"If we look around us, the single most defining characteristic of our contemporary world is the global, transnational character of the challenges we confront, whether these are in the realm of international security or development."

"We speak about cooperation, but seem hesitant to commit ourselves to a global offensive to root out terrorism, with the pooling of resources, exchange of information, sharing of intelligence, and the unambiguous unity of purpose required. This must change."

The torch of democracy, of freedom, of a respectable life for all is not getting extinguished. The fire is spreading. Other countries are leapfrogging into development. Encouraging growth, innovation, invention and ingenuity.

America cannot give up what it started.

If anything, the fire has to burn brighter here.

This is my wish.

Friday, September 17, 2004

On Education & Schooling

The Underground History of American Education is a book by John Taylor Gatto, who's a former New York City school teacher. During his 30-year career, he has taught at 5 different public schools, has had his teaching license suspended twice for insubordination, and was once covertly terminated while on medical leave. He has also won the New York City Teacher of the Year award three times and the New York State Teacher of the Year award once during the final year of his career. The whole time he has been an outspoken critic of the school system. Nine years after leaving his career, he published "The Underground History of American Education". Here he put's his version of what's wrong with American schooling.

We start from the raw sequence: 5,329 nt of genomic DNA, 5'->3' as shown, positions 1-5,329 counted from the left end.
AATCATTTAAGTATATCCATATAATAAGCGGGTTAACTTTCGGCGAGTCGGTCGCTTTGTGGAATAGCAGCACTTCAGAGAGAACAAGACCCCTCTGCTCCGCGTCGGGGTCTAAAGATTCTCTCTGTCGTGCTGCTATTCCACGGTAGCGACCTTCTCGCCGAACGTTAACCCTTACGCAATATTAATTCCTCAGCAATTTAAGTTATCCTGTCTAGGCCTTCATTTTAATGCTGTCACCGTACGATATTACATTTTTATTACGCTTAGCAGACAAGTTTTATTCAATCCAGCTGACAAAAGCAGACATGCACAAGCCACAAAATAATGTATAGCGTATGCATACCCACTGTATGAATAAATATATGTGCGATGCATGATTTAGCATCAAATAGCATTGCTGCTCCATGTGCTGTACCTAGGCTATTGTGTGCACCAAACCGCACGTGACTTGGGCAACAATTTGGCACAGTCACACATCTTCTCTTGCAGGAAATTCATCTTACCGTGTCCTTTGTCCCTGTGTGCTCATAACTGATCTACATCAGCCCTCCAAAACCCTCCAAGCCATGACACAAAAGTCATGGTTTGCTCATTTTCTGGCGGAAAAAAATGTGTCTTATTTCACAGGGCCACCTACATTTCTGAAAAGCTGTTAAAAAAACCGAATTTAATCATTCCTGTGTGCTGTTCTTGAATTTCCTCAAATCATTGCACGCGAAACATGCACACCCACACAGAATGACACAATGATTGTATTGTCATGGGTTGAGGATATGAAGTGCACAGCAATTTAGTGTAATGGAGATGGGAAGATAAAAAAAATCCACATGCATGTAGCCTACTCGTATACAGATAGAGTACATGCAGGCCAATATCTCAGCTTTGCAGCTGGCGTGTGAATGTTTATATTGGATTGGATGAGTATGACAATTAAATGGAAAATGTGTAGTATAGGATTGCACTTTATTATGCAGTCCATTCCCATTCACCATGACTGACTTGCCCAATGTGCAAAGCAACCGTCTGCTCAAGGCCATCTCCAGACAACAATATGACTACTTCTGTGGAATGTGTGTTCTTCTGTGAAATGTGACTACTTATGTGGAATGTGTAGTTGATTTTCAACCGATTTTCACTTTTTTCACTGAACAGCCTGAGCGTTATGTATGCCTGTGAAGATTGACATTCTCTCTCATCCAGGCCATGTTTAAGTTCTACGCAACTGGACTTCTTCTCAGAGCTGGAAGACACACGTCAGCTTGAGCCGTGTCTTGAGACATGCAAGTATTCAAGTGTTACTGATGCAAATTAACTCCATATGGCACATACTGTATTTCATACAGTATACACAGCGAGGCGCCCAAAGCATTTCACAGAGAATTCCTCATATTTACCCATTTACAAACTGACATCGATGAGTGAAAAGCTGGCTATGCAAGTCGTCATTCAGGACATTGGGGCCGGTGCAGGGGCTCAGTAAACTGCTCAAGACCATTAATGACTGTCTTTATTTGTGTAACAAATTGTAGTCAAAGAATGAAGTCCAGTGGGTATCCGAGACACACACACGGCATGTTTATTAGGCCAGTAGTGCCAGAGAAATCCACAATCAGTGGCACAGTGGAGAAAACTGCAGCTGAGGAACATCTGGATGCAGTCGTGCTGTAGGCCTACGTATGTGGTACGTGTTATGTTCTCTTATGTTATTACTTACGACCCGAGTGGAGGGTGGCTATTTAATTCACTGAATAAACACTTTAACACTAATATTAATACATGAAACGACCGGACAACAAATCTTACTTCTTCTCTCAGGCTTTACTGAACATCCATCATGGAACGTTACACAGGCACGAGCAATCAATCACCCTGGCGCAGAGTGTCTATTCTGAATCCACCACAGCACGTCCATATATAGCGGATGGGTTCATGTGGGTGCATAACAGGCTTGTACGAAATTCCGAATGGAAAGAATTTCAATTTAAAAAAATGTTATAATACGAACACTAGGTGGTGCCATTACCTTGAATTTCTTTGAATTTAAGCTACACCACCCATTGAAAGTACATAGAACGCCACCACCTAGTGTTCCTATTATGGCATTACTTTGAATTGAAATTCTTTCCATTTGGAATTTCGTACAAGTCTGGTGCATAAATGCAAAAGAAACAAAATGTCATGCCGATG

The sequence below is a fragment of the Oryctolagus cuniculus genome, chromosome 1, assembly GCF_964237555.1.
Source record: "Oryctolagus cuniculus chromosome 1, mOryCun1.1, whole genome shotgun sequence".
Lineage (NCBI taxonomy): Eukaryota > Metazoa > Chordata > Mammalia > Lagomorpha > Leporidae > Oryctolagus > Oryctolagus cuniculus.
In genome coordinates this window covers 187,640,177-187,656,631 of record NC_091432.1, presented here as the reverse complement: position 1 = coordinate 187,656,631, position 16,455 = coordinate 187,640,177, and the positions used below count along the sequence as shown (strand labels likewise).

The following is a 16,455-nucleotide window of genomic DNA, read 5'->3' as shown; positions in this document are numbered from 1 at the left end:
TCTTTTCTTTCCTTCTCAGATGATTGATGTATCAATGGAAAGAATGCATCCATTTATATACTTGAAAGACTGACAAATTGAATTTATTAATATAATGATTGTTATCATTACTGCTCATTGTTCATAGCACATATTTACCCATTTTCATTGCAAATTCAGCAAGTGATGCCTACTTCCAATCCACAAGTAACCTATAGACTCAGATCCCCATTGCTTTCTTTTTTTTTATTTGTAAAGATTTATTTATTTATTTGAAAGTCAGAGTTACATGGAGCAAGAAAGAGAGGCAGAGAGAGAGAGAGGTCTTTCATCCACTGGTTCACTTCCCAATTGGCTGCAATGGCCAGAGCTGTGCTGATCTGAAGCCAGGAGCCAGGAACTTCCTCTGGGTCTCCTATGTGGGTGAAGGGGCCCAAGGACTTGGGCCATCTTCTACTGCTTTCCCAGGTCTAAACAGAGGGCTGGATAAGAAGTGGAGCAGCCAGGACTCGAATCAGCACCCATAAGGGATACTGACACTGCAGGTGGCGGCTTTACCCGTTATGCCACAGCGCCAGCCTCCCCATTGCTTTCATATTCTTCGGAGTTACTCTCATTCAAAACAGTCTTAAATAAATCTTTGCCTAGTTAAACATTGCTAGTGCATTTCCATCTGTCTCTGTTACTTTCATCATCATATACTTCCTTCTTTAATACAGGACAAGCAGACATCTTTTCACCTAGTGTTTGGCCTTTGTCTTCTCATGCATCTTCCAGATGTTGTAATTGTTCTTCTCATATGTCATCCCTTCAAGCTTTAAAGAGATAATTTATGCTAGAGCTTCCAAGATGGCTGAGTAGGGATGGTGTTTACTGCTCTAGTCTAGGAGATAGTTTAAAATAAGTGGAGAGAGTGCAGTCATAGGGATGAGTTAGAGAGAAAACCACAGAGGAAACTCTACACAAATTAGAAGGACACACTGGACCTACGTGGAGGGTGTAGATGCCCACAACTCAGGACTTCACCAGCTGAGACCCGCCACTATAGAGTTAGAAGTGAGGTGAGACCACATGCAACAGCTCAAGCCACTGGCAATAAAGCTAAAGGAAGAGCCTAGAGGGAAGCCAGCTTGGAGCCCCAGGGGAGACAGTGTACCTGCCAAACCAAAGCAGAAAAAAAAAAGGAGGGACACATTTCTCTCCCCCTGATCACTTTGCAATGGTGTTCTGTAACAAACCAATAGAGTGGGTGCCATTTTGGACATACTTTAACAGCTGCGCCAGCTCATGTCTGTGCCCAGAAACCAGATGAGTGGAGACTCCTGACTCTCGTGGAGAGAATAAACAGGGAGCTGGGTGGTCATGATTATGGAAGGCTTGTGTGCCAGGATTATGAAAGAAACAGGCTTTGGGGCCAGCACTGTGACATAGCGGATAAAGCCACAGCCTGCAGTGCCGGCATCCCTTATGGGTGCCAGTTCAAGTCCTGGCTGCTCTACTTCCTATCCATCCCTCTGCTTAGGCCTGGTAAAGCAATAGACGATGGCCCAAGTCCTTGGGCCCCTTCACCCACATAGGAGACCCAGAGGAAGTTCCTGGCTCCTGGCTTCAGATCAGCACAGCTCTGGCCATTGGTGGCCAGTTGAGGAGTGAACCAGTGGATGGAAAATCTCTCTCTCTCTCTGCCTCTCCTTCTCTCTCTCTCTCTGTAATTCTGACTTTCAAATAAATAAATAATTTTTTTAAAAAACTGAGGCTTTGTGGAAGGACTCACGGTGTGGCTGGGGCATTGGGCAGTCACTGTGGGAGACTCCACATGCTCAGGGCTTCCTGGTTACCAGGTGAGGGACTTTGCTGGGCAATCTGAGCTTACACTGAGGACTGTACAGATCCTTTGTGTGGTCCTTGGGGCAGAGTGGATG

His verdict is not what you'd expect: the school system cannot be fixed, because it has been designed not to educate.

The full text of the book is available online here.

There are links on top which take you to different sections of the book. The book is big, especially to read online. I'm looking for a PDF version which I can download, haven't found one yet.

Although it talks about the American system of schooling, I think it's important reading for everybody. I've just started with the Prologue and that itself is very, very interesting. One of his quotes "We don’t need a national curriculum or national testing system". Some of the things will ring true for a lot of us having done schooling in India.

In the past, I've always resented how Tata Consultancy Services and other software organisations have refused to interview graduates of non-engineering disciplines. This categorisation doesn't make any sense, except to the Visa authorities as they insist on 12+4 years of education like in their own countries. But instead of questioning the bigger issue, I think a lot of institutions in India miss a lot of good talent.

A friend of mine, Balu, & myself have had many, many discussions over the current school system in India and the kind of pressure it creates on the students. Balu, of course, has his own form of teaching which is quite revolutionary, to say the least. Additionally, both of us are totally against this universal system of awarding numbers to students as if children could be represented by just digits, that too within a finite range.

This system seems to carry on to the job scenario as well. Every year, during the aprraisal process, this is something which I have to go through with the rest of the team much to my immense discomfort at the system itself!

The tragic part is there doesn't seem to be any middle ground - you either accept the system or you're an outcast! Ridiculous! John Gotto addresses a number of these issues in his book. Hopefully, I'll be able to go through some of it to learn something useful!